LANCE Armstrong's fall from one of the great pinnacles of modern sport is truly a tragedy for those who put their store in the athletic achievement of others.
The Tour de France and other long-distance cycling events were not made-for-TV events unless edited, - until Armstrong beat cancer and came back to win cycling's grand prize a record seven consecutive times.
A number of sports boast that their athletes are the toughest or the fittest. But anyone who takes the time to watch Le Tour must come to the realization that these cyclists are in a class by themselves when it comes to endurance. They essentially race a marathon every day for three weeks - with some of the legs climbing the Pyrenees and the Alps.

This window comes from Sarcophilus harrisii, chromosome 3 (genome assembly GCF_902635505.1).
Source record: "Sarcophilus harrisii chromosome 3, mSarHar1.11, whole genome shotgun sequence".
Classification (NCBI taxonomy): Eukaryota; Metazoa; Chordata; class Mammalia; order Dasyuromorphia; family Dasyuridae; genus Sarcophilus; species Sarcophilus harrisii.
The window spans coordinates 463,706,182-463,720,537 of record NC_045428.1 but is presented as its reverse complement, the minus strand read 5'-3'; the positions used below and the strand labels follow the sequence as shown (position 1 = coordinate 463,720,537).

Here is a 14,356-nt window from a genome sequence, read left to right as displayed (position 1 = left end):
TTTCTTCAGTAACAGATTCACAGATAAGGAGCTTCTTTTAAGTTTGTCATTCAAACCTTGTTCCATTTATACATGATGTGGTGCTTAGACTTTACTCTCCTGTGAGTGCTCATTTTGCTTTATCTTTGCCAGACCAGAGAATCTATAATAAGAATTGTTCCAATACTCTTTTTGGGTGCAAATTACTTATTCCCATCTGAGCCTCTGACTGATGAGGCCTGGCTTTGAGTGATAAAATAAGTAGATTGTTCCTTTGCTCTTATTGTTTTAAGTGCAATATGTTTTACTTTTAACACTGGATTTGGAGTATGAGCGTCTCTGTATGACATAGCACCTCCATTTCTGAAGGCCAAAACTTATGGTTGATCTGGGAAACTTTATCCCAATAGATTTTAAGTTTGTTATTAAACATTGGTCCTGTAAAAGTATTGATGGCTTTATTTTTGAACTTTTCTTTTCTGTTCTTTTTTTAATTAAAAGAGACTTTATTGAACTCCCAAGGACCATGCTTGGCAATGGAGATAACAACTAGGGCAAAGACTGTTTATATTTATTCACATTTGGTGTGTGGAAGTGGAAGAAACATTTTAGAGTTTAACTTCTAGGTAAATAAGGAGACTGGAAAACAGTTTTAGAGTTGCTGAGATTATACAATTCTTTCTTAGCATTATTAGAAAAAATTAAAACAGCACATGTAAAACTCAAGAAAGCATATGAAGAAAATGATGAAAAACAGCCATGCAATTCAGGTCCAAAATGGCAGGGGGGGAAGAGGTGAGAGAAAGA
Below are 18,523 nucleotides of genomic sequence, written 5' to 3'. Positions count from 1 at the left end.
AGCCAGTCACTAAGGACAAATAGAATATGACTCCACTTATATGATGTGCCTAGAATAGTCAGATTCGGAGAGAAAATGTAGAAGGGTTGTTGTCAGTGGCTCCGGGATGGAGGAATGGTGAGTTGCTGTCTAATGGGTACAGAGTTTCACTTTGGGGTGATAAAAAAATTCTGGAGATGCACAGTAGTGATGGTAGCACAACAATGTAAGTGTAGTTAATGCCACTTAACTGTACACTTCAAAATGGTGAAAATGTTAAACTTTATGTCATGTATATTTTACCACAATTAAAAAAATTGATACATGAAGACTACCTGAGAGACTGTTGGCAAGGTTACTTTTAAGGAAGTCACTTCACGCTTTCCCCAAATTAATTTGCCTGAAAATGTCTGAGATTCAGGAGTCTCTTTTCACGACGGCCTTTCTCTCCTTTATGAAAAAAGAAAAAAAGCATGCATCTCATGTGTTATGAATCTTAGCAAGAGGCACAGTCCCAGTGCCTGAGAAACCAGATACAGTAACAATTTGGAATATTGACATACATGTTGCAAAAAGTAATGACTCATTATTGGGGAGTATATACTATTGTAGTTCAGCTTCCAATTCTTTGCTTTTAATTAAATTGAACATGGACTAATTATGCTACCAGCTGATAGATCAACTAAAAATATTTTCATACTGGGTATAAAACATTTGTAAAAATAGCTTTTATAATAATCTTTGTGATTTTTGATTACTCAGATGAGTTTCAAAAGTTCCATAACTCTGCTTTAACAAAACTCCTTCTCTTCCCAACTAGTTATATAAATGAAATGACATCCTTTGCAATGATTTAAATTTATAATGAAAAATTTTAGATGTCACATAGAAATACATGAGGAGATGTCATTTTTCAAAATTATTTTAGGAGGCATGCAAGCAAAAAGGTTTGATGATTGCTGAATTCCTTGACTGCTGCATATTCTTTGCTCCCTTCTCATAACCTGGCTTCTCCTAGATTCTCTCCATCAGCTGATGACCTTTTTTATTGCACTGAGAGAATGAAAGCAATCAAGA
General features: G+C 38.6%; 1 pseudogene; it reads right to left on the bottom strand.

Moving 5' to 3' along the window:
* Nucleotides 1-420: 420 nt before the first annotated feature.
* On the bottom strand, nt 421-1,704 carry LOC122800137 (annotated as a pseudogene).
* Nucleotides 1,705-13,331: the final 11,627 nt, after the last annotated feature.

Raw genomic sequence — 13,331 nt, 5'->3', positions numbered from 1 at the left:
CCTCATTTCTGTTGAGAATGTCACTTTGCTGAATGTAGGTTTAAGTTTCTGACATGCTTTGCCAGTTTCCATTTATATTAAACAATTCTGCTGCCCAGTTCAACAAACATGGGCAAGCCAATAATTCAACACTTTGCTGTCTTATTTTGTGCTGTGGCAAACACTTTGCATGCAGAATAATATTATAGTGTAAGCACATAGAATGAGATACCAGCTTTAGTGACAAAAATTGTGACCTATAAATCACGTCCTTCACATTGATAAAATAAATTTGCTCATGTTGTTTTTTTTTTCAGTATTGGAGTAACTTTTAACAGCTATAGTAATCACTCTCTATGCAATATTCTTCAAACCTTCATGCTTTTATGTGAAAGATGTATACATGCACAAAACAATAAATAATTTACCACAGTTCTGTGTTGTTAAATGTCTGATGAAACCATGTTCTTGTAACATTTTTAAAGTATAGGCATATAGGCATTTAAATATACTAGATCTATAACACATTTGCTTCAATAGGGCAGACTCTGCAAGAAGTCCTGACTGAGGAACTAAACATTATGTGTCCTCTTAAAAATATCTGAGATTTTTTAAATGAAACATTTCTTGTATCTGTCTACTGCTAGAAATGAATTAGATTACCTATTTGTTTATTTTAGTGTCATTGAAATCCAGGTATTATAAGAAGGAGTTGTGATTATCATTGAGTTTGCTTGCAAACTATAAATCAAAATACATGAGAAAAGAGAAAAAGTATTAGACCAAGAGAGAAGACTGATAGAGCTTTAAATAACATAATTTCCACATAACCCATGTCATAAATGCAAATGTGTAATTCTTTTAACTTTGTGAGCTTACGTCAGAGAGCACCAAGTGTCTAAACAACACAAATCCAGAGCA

Doping plagued Armstrong's sport throughout his years of success. Allegations dogged his career. But, apparently, he passed more than 600 dope tests. This while many of his closest rivals failed.
It's human nature to want heroes. When Armstrong delivered not just once or twice but seven times in a sport previously dominated by European cyclists, he was anointed as a superhero.
But now that he has been proven to be dirty based on teammates' testimony, he is suffering the special condemnation reserved for those pushed from their pedestals.
What is not being questioned enough amid the furor is the role the governing Union Cycliste Internationale played in failing to clean its house and why it is suing the one journalist who has led the fight for clean cycling for 22 years.